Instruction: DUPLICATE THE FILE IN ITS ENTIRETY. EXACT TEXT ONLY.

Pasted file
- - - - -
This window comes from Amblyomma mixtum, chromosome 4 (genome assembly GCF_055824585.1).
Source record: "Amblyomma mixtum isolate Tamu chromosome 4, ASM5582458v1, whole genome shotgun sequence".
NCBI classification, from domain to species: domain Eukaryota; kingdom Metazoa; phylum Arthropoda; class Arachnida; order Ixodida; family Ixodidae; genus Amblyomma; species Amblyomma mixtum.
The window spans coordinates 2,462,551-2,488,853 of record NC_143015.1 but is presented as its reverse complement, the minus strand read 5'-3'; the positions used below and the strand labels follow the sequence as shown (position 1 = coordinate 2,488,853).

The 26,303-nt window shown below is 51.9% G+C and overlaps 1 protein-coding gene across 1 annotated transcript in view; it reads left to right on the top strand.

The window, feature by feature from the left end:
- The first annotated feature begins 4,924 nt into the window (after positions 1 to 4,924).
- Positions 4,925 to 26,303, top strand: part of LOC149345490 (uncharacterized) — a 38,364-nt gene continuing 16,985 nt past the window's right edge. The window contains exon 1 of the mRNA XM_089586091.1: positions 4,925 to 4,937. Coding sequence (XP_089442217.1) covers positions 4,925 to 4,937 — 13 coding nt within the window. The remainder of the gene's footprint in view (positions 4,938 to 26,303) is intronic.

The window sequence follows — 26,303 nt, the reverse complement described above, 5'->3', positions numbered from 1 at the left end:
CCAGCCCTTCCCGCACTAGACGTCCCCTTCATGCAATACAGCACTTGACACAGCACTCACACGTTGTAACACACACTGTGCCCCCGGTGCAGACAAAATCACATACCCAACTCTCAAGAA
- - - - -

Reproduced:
This window comes from Amblyomma mixtum, chromosome 4 (genome assembly GCF_055824585.1).
Source record: "Amblyomma mixtum isolate Tamu chromosome 4, ASM5582458v1, whole genome shotgun sequence".
NCBI classification, from domain to species: domain Eukaryota; kingdom Metazoa; phylum Arthropoda; class Arachnida; order Ixodida; family Ixodidae; genus Amblyomma; species Amblyomma mixtum.
The window spans coordinates 2,462,551-2,488,853 of record NC_143015.1 but is presented as its reverse complement, the minus strand read 5'-3'; the positions used below and the strand labels follow the sequence as shown (position 1 = coordinate 2,488,853).

The 26,303-nt window shown below is 51.9% G+C and overlaps 1 protein-coding gene across 1 annotated transcript in view; it reads left to right on the top strand.

The window, feature by feature from the left end:
- The first annotated feature begins 4,924 nt into the window (after positions 1 to 4,924).
- Positions 4,925 to 26,303, top strand: part of LOC149345490 (uncharacterized) — a 38,364-nt gene continuing 16,985 nt past the window's right edge. The window contains exon 1 of the mRNA XM_089586091.1: positions 4,925 to 4,937. Coding sequence (XP_089442217.1) covers positions 4,925 to 4,937 — 13 coding nt within the window. The remainder of the gene's footprint in view (positions 4,938 to 26,303) is intronic.

The window sequence follows — 26,303 nt, the reverse complement described above, 5'->3', positions numbered from 1 at the left end:
CCAGCCCTTCCCGCACTAGACGTCCCCTTCATGCAATACAGCACTTGACACAGCACTCACACGTTGTAACACACACTGTGCCCCCGGTGCAGACAAAATCACATACCCAACTCTCAAGAA